Dec 6, 2005
I began my ride with HIV Nov 3rd 2000. I began with a viral load of 16,000 and my cd4's were at nearly 900-I would call this early detection-yes? (I was applying for mortgage ins.for my wife and kids(still newlyweds at the time... and next call was from the health dept.WHAT A KICK IN THE PANTS HUH? I took AZT from a non specialist for about three weeks.Stuff about killed me. I then proceeded to find a specialist in the DFW area...Dr.S Immediately began treatment with Epivir,Zerit and Viramune. Johns Hopkins wouldve sent me home with those lab numbers-yes? However I was/am in agreement that starting treating was what I wanted. Kill this s**t,that was my thinking... My viral load dropped to undectable within 30 to 45 days and still is to this day.My cd4 floats between 495 and 650 The only change was adding Ziagen,removing Zerit. The d4tZerit was knockin the fat off my legs at year 3 and it was alarming to say the least. So anyway(bear with me please.I'll get to it.)Now,since '03 its been Ziagen,Epivir and viramune and while I realize this is the most common of all complaints,a battle with fatigue began after adding Ziagen that I struggled with for two years.Until presently I cannot beat it anymore...WHAT might be the likely culprit with my fatigue? any answer will do as long as it's your best guess(I know we're all still in a learning curve here) Also know that I tried to do the Epzicom once a day recently and COULD NOT tolerate it. felt like the AZT all over again. Would you possibly suspect that a tolerance problem is to blame,considering I couldnt take the Epzicom,the very same medicines I can barely tolerate with twice daily dosing?? My HIV is well controlled ,but the quality of life has got to be better.I dont think(as probably many don't) that I have complained about tolerance problems simply because I could struggle along with it but did NOT know just exactly to what level of misery I was to expect to feel...all HIVers must have had to deal with that not knowing how thier suppose to feel. Aaand Finally I am about to switch physicians to The famous Dr. Dan and discuss the possibility of changing medicines to maybe something less toxic than Ziagen... Now,Dr.Robert,Please. I want to know your thoughts on this changing meds/fatigue battle.NOT just good luck with your new Dr. and I hope they'll find an option to work with you on... I Hope this question made some sense... and would like to say thank you to you and all the Dr's and their time and efforts here...A donation is forthcoming. thank you Dr. Be Well, Steven p.s. I hate to change meds because the 3 Im on no are without fat lipo/wasting qualities. But I have a 2 yr old which my wife and I concieved by the way.And I cant be so tired she outruns me. THAT breaks my heart.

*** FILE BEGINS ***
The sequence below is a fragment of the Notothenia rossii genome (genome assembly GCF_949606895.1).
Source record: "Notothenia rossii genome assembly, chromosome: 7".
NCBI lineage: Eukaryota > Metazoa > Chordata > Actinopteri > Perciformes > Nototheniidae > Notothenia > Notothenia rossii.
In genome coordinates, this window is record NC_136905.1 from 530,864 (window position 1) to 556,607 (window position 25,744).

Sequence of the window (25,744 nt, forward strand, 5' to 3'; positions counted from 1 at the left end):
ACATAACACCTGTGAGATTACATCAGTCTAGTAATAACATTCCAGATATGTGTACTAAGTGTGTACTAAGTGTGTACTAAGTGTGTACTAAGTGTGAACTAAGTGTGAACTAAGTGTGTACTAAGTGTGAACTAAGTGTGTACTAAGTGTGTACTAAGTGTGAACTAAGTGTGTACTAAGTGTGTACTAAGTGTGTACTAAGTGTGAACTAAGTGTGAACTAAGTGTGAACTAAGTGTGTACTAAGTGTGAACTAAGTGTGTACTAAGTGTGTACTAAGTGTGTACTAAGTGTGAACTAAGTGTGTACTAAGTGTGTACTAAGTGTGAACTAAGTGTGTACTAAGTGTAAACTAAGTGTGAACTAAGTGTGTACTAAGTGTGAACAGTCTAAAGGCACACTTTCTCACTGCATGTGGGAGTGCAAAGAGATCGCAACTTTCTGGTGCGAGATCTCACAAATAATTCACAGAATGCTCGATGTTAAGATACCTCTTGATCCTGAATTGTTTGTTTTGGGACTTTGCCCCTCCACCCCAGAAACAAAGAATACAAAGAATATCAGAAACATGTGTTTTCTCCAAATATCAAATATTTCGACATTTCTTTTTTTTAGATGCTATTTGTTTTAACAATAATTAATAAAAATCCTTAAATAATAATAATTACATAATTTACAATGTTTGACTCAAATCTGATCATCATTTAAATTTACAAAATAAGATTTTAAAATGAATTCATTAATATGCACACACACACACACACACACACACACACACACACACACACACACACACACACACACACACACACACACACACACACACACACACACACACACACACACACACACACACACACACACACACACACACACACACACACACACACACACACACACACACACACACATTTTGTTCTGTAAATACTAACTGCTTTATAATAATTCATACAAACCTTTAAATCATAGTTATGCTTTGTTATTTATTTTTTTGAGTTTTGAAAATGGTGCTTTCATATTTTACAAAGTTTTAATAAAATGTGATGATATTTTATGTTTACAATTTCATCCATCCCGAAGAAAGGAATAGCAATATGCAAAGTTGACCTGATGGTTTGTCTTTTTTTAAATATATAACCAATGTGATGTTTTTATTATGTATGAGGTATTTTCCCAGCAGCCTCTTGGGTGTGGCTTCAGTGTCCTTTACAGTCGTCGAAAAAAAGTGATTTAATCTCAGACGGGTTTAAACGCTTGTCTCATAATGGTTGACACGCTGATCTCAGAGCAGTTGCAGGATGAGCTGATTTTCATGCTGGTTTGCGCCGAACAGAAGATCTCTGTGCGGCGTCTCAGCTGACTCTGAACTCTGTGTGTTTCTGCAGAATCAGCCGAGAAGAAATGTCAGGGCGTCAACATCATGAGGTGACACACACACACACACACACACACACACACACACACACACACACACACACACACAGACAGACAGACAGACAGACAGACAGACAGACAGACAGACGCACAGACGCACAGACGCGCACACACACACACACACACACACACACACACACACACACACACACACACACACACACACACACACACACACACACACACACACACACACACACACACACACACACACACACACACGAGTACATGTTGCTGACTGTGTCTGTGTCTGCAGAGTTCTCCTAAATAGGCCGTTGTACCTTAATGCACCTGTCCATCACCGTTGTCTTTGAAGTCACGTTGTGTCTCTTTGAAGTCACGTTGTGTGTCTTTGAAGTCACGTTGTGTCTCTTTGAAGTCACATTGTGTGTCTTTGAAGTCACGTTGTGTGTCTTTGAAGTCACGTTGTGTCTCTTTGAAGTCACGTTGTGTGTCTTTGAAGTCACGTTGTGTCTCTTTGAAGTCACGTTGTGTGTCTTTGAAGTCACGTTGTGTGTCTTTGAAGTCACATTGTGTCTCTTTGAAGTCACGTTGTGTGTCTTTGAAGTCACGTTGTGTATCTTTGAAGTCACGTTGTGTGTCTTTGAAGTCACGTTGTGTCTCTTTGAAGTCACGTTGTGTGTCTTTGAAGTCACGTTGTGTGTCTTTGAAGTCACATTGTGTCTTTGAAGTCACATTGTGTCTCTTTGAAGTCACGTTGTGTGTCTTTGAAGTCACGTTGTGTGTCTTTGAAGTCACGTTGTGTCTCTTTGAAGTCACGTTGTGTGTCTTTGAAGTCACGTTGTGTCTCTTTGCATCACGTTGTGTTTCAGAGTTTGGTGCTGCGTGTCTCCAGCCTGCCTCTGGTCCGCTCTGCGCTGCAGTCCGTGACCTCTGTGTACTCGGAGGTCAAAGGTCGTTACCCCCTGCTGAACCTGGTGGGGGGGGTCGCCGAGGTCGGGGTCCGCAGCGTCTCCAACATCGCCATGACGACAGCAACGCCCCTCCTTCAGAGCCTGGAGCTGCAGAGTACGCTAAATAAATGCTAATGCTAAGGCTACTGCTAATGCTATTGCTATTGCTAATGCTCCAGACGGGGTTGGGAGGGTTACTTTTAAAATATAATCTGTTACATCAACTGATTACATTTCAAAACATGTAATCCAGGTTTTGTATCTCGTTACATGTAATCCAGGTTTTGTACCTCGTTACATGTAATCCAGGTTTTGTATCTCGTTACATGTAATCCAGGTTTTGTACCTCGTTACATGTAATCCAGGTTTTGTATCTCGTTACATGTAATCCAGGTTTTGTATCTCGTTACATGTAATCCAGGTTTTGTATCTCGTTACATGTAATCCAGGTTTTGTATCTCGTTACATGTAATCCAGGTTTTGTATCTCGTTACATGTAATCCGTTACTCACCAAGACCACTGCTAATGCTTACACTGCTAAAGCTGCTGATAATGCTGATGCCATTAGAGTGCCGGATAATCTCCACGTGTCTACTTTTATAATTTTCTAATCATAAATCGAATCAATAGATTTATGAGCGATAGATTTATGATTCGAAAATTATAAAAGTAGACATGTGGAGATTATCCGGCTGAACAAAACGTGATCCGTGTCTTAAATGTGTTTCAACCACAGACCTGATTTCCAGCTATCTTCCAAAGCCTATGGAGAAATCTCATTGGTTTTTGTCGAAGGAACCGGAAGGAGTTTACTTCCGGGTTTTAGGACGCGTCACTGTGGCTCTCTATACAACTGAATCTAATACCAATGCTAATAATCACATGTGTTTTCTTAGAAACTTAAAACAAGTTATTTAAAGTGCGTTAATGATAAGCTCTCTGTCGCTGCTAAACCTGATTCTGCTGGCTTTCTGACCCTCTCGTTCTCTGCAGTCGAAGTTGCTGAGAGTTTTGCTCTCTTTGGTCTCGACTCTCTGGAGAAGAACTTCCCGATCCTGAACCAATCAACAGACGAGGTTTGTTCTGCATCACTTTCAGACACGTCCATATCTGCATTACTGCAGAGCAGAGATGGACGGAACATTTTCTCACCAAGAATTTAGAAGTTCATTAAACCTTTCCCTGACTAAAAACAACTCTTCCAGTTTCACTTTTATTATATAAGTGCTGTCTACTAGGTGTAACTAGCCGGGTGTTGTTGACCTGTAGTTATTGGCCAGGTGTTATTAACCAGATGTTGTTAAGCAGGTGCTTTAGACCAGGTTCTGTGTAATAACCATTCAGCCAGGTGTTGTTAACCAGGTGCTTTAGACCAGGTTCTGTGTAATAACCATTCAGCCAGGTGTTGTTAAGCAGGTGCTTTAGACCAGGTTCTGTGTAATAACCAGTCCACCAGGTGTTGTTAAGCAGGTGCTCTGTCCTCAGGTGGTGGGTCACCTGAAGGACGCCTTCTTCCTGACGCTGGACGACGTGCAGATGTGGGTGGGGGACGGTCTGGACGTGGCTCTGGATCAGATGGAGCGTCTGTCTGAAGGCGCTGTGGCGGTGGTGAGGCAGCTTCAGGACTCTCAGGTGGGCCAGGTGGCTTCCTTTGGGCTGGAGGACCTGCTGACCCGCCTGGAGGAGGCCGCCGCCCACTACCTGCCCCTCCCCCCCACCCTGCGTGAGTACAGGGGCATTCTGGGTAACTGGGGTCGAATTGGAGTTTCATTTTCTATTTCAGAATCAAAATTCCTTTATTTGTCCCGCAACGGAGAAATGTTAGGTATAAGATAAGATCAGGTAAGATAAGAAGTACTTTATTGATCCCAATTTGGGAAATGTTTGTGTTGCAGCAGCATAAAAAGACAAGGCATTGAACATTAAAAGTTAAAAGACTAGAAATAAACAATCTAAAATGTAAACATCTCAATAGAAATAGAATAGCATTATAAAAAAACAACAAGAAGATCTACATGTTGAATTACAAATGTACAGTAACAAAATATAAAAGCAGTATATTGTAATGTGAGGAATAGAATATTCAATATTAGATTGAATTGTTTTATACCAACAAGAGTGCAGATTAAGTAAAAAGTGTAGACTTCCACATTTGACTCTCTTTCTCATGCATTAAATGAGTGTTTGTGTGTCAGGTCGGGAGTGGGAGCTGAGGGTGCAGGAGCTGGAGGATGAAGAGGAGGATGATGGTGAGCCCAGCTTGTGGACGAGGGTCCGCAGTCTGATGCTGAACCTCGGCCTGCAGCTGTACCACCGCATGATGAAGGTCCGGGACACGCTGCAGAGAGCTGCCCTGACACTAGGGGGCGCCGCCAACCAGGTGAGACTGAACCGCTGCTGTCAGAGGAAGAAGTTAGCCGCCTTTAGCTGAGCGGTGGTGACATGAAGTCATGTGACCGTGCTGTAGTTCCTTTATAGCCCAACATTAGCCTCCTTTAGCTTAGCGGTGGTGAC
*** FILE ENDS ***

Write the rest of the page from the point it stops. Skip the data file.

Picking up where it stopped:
Response from Dr. Frascino
I'll make a couple of quick points about your story and then proceed to your questions.
1. AZT monotherapy in the year 2000 reveals shocking incompetence. That non-specialist is dangerous.
2. Starting therapy with a CD4 of 900 and viral load of 16,000 is controversial at best. Yes, Johns Hopkins and the vast majority of HIV specialists, including me, would have advised against it, unless it could be demonstrated you had been very recently infected and you had enrolled in a clinical trial to monitor the effect of early intervention with HAART.
3. "Kill the s**t" is a common desire when one realizes they are HIV infected. Unfortunately we don't have the medications that can eradicate the virus. There is no cure yet. What we do have are potent medications that can dramatically decrease HIV viral replication. Unfortunately these potent drugs all have serious long- and short-term side effects and toxicities. Consequently we are still learning when the best time is to intervene with therapy, balancing the potential side effects and toxicities with the demonstrated benefits. That brings us right to your particular situation. You are not having problems with HIV, but rather with tolerating the side effects of your treatment.
Finally, on to your specific concern fatigue. Fatigue in the setting of HIV disease is remarkably common and significantly impacts quality of life. HIV-related fatigue is often multifactorial in nature. That means there is often more than one underlying cause contributing to the overriding sensation of being tired. There are a number of common (and even greater number of not-so-common) potential underlying causes. I've addressed these many times in the past. I'll encourage you to review the information related to anemia, hormonal imbalances, unrecognized infections, psychological causes, medication side effects, etc. in the archives. (I'll repost one of many responses that touch on some of these factors.)
Finally, could Ziagen be contributing to your problem? Yes, it's possible, particularly because you mention ". . . a battle with fatigue began after adding Ziagen . . . ." I have seen other HIV-positives complain of significant fatigue related to Ziagen. However, as I stated above, I also wouldn't immediately presume this is the only factor zapping your zip. One medication switch you might consider is swapping Truvada (Viread/Emtriva) for your Ziagen/Epivir. This would simplify your regimen and avoid the drugs most commonly associated with lipoatrophy (fat loss). Chances are your new HIV specialist will not only thoroughly evaluate the potential causes of your fatigue, but also discuss with you your various treatment options for other HAART regimens.